Project portfolio management (PPM) is a systematic approach to selecting and managing a collection of projects aligned with organizational objectives. That is a business process of managing multiple projects which can be identified, prioritized, and managed within the organization. PPM helps organizations optimize their investments by allocating resources efficiently across all initiatives.

Kotter’s 8-Step Change Model

Harvard Business School professor Dr. John Kotter has been a thought-leader on organizational change, and he developed Kotter’s 8-step change model, which helps business managers deal with organizational change. Kotter created the 8-step model to drive organizational transformation.

Nadler-Tushman Congruence Model

The Nadler-Tushman Congruence Model was created by David Nadler and Michael Tushman at Columbia University. The Nadler-Tushman Congruence Model is a diagnostic tool that identifies problem areas within a company. In the context of business, congruence occurs when the goals of different people or interest groups coincide.

McKinsey’s Seven Degrees of Freedom

McKinsey’s Seven Degrees of Freedom for Growth is a strategy tool. Developed by partners at McKinsey and Company, the tool helps businesses understand which opportunities will contribute to expansion, and therefore it helps to prioritize those initiatives.

Mintzberg’s 5Ps

Mintzberg’s 5Ps of Strategy is a strategy development model that examines five different perspectives (plan, ploy, pattern, position, perspective) to develop a successful business strategy. A sixth perspective has been developed over the years, called Practice, which was created to help businesses execute their strategies.

COSO Framework

The COSO framework is a means of designing, implementing, and evaluating control within an organization. The COSO framework’s five components are control environment, risk assessment, control activities, information and communication, and monitoring activities. As a fraud risk management tool, businesses can design, implement, and evaluate internal control procedures.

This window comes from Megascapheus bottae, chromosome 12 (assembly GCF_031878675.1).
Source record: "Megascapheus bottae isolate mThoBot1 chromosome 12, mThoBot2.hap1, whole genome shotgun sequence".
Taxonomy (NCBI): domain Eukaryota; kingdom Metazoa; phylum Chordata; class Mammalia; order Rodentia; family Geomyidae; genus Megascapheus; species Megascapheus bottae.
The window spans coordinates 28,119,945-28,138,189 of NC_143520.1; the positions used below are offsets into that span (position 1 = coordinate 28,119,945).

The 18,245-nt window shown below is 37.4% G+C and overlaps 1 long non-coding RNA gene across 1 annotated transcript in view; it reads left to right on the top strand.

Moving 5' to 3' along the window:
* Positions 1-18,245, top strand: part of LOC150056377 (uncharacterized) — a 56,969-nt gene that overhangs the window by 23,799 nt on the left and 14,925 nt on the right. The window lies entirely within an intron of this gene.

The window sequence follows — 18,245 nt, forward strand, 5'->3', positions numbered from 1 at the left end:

TOWS Matrix

The TOWS Matrix is an acronym for Threats, Opportunities, Weaknesses, and Strengths. The matrix is a variation on the SWOT Analysis, and it seeks to address criticisms of the SWOT Analysis regarding its inability to show relationships between the various categories.

Lewin’s Change Management

Lewin’s change management model helps businesses manage the uncertainty and resistance associated with change. Kurt Lewin, one of the first academics to focus his research on group dynamics, developed a three-stage model. He proposed that the behavior of individuals happened as a function of group behavior.

Organizational Structure Case Studies

Airbnb Organizational Structure

Airbnb follows a holacracy model, or a sort of flat organizational structure, where teams are organized for projects, to move quickly and iterate fast, thus keeping a lean and flexible approach. Airbnb also moved to a hybrid model where employees can work from anywhere and meet on a quarterly basis to plan ahead, and connect to each other.

eBay Organizational Structure

eBay was until recently a multi-divisional (M-form) organization with semi-autonomous units grouped according to the services they provided. Today, eBay has a single division called Marketplace, which includes eBay and its international iterations.